Are you using video in your inbound
Reports in 2016 show that 96% of B2B organizations use video in some capacity in their marketing campaigns, 87% of online marketers state that they use video content, and 86% of colleges and universities have a presence on YouTube.
Video is important to individuals since 1/3 of all online activity is comprised of watching video. YouTube states that mobile video consumption continues to rise 100% year after year and 50% of executives look for more information after seeing a product or service in a video, according to Forbes.
While video is proving to be an integral part of digital marketing, are you getting the same results from your efforts? Real estate listings with a video can expect to receive over 400% more inquiries than listings without a video. Additionally, ComScore reports that after watching a video, 64% of users are more likely to buy a product online.
If your want your videos to generate the same staggering results, read on to learn the seven principles of creating video CTAs (calls-to-action).
First and foremost, your video content should always have a call-to-action. One thing that every great speech has throughout the history of the world is a strong call-to-action. Great orators ask the audience to do something next.
Your videos should follow the same formula and inspire action in the video viewers. Make sure that every video contains a CTA. This could be something as simple as saying "Give us a call!" or "To find out more, click below." No matter what you ask, just be sure to ask it of the audience.
By adding a CTA to your video, are you hoping to generate leads or nurture leads? Ideally, the CTA aligns with the video content. Read more about mapping video to each stage in the buyer's journey.
Your call-to-action can: send a viewer to your website, prompt them to give you a call, promote a stellar content offer that's a similar topic to the video, ask the viewer to subscribe or suggest an additional video for them to watch. No matter which CTA you choose, make sure that you have a clear goal for the action you are hoping to inspire in your audience.
Volkswagen makes use of multiple CTAs at once in order to allow the viewer to choose their next step after watching a video. Videos in Volkswagen's Rally The World campaign for the World Rally Championship provide CTAs to closely related videos and a way to subscribe.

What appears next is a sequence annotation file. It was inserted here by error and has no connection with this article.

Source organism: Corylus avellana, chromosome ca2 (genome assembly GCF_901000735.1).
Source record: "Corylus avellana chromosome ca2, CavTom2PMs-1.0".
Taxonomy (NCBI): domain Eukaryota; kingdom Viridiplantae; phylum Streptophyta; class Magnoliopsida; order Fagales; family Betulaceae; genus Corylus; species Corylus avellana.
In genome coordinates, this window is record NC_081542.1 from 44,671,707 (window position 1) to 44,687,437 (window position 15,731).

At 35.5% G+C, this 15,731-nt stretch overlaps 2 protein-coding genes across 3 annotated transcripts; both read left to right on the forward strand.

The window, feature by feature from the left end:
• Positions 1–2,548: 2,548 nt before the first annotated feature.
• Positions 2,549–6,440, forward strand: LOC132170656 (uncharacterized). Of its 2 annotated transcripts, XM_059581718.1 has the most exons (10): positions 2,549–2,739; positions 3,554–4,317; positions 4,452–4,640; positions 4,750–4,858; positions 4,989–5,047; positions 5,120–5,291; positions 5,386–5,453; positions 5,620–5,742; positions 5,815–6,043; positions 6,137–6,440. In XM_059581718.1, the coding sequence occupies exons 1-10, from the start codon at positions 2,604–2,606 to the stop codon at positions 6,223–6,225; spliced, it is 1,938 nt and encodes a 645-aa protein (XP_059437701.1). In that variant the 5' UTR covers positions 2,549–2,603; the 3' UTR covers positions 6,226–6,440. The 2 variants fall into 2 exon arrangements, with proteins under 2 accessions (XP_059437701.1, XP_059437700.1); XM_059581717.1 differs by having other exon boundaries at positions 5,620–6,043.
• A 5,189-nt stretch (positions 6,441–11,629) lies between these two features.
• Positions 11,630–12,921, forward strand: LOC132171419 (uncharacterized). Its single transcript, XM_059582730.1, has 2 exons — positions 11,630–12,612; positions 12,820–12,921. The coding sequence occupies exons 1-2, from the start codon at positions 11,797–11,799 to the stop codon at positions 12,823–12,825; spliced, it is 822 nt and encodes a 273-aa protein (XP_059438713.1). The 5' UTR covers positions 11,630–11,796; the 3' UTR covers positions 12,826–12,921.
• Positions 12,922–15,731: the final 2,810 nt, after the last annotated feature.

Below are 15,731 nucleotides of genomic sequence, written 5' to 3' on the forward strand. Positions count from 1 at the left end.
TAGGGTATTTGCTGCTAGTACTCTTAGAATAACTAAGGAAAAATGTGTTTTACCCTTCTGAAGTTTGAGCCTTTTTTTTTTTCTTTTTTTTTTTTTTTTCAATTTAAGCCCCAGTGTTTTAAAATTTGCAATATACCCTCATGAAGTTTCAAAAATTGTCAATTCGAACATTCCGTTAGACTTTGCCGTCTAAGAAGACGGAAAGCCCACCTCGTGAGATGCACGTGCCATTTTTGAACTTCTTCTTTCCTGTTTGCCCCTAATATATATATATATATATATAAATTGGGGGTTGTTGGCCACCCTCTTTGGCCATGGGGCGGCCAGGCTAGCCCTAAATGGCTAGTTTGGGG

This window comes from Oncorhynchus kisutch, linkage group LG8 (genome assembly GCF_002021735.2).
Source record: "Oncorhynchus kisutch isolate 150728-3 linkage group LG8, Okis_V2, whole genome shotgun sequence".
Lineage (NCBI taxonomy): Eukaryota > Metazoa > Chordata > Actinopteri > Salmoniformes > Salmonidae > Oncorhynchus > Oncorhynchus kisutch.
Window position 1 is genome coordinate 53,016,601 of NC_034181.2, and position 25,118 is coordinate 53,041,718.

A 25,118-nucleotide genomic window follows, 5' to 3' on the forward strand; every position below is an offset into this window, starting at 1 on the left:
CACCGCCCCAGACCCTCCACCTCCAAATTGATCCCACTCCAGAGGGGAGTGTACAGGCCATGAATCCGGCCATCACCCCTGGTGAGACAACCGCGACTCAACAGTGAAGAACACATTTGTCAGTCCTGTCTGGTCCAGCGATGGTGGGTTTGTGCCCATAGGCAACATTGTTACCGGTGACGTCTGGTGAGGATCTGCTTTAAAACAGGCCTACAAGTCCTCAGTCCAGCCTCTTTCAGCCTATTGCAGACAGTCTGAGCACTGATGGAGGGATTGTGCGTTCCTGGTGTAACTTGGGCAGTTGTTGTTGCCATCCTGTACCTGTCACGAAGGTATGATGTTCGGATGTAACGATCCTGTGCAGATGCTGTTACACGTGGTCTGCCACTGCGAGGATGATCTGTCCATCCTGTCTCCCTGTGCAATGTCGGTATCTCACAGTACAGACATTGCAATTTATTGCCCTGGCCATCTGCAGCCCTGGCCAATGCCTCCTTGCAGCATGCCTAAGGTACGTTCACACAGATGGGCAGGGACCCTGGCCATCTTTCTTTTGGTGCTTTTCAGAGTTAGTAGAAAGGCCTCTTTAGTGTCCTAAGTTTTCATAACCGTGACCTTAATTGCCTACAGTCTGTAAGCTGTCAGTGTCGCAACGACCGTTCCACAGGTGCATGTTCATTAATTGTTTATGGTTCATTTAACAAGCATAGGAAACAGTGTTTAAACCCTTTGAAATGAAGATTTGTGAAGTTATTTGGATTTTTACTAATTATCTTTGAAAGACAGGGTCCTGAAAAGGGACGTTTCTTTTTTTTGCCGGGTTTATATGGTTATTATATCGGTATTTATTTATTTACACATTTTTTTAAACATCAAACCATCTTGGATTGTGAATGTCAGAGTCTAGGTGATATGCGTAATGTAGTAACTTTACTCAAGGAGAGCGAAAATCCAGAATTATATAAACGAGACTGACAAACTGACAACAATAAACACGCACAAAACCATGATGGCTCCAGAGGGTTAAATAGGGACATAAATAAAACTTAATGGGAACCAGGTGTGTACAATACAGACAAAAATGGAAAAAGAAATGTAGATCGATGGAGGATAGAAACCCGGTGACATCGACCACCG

[Image: Volkswagen via Youtube]
Telling your viewers what their next step should be can be a powerful tool, but take advantage of the visual nature of video to inspire the viewers to take action.
Half of your viewers will be watching your content on a mobile device. Is it possible for the mobile audience to take that action? A complex sign up process for an app or a phone call for a detailed consultation is not going to be a possible next step at the time of viewing, especially for users that are multitasking on their mobile device. If the recommended course of action isn't possible for the viewer at that time, is there another action you can recommend?
Aside from busy multitaskers, another common reason why your viewing audience can't take the next step is because it's too early! If you're announcing a new product that's not available for purchase, what kind of call-to-action can you ask of your viewers?
Here's an example. Walt Disney Animation Studios will be releasing a full-length animated feature film in a few months. Disney doesn't use the movie trailer on Youtube to only generate awareness of the film. Instead, Disney suggests for viewers to subscribe to their channel and connect on social media networks with a number of calls-to-action that are highlighted below.
[Image: Walt Disney Animation Studios via Youtube]
Ad Age reports that every video loses approximately 1/3 of its viewers in the first 30 seconds. As attention spans for video continues to get shorter and shorter, marketers have even less time to engage their viewers. Don't waste time with a verbose call-to-action or ambiguous language. Provide your viewers with their next step in a concise and direct way.
If a CTA is at the end of a video (that no one sees) does anyone click it? If the only CTA that you have is at the very end of the video, then the majority of viewers won't ever even see the CTA let alone click on it or take the action.
Just how many viewers aren't seeing the end of your video? You can expect to lose 20% of your audience during the first 10 seconds of video on average and this abandonment rate peaks around 120 seconds with a 60% abandonment rate.
Place (or verbalize) your call-to-action towards the beginning of the video as well as the end to ensure that the majority of your audience receives the message.
Allrecipes has the right approach to CTAs in their educational "how to" video content on YouTube. There's a good chance that the viewer is going to be busy during or shortly after learning how to create whatever is shown in the video. Allrecipes places a CTA at the beginning of the video, just in case their viewer doesn't make it to the end (or starts eating dinner right after)! How To Make the World's Best Lasagna has a visual CTA only seven seconds in to the video to ensure maximum visibility.
[Image: Allrecipes via Youtube]
A CTA in a video isn't all that different than a CTA on a web page, blog post, or email. The same guidelines apply to the visual treatment of the CTA in a video. A visual CTA should be an obviously clickable element and stand out from everything else that's on the screen. Video has an extra challenge in getting the right emphasis on the CTA because the motion, color and background changes in a video is competing for the viewers' attention. Make the CTA prominent to maximize the click-through-rate.
Are you experiencing success with video CTAs? Let us know in the comments what is working in your video content!